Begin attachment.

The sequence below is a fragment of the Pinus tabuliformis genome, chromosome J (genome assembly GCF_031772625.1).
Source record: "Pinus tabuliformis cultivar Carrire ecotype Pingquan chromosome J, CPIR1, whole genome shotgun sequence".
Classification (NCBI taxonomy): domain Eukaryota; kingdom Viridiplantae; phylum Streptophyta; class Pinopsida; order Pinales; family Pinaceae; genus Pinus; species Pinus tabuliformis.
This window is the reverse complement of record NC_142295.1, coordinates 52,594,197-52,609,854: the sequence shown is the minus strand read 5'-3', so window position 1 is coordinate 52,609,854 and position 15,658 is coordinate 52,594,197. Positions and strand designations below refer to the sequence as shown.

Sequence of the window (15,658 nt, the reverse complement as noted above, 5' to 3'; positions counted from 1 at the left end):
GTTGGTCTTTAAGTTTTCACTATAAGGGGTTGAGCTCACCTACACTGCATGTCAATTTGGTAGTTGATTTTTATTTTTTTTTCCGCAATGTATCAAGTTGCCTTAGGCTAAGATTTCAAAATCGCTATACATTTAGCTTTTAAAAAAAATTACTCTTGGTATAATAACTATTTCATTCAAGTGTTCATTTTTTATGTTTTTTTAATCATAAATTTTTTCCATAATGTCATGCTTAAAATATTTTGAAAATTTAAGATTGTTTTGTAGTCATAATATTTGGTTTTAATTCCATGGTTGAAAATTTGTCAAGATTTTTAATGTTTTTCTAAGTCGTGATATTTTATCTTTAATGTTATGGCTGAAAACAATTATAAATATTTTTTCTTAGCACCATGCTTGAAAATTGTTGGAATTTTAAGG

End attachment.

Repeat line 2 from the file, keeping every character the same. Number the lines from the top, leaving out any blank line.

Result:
Source record: "Pinus tabuliformis cultivar Carrire ecotype Pingquan chromosome J, CPIR1, whole genome shotgun sequence".